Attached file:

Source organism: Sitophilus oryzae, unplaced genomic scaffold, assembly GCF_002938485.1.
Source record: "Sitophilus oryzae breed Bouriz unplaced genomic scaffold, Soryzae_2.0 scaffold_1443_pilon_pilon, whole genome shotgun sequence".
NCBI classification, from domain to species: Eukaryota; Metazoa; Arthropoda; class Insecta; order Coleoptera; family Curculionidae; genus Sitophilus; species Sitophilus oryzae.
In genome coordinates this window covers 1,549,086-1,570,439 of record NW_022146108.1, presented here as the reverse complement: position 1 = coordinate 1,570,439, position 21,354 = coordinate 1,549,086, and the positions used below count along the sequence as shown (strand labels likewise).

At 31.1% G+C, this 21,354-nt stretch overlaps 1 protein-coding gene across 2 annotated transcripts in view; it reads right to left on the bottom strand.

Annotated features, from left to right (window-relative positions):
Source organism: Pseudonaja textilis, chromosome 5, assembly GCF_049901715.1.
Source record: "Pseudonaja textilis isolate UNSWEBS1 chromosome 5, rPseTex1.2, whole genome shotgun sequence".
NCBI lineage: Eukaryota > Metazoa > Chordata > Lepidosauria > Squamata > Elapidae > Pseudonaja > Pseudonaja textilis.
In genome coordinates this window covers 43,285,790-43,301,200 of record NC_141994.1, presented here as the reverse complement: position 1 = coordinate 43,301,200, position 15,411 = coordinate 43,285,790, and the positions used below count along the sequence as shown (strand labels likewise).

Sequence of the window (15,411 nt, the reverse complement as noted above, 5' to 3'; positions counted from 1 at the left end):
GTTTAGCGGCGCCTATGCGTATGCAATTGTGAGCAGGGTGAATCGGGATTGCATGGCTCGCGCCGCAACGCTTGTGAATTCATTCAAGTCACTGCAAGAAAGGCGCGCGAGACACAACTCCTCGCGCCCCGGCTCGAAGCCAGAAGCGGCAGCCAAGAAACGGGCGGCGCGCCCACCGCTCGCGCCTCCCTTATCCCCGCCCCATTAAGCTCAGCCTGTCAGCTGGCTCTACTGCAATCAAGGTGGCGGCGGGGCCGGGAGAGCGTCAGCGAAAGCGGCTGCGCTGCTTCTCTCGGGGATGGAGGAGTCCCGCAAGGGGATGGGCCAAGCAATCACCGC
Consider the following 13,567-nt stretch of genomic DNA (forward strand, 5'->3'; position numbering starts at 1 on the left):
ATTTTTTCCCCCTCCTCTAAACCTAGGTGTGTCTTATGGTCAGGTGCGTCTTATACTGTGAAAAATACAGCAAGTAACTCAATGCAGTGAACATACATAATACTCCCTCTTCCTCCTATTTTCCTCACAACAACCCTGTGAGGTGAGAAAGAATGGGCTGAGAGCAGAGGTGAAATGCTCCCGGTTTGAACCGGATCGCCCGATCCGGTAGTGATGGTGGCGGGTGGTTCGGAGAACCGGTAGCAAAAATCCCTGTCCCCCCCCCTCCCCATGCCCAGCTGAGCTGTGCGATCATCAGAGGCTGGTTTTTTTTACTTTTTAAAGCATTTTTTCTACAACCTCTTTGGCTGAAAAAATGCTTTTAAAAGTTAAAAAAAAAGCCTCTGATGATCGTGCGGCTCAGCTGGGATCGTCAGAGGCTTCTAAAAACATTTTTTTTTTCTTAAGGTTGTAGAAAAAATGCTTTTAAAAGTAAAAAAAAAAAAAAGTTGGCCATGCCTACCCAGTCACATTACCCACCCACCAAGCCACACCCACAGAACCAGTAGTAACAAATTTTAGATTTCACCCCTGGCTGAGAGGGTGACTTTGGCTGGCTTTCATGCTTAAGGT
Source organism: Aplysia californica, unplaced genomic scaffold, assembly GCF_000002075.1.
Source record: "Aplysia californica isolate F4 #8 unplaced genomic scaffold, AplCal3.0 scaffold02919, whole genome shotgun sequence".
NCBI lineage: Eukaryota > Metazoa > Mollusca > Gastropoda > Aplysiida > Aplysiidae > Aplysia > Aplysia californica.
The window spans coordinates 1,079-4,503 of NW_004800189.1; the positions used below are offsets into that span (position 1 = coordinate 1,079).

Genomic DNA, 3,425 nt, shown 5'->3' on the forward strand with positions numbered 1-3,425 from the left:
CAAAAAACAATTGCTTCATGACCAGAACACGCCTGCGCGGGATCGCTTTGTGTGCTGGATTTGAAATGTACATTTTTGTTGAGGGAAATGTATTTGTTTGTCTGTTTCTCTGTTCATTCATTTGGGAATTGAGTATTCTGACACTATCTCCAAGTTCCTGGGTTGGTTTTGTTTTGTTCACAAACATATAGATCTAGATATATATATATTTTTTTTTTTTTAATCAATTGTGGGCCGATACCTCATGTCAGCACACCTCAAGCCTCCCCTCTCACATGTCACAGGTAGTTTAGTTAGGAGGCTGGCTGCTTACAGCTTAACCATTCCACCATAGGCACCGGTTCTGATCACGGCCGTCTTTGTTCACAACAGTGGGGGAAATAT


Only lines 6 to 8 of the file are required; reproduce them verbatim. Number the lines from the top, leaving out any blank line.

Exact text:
Annotated features, from left to right (window-relative positions):
Source organism: Pseudonaja textilis, chromosome 5, assembly GCF_049901715.1.
Source record: "Pseudonaja textilis isolate UNSWEBS1 chromosome 5, rPseTex1.2, whole genome shotgun sequence".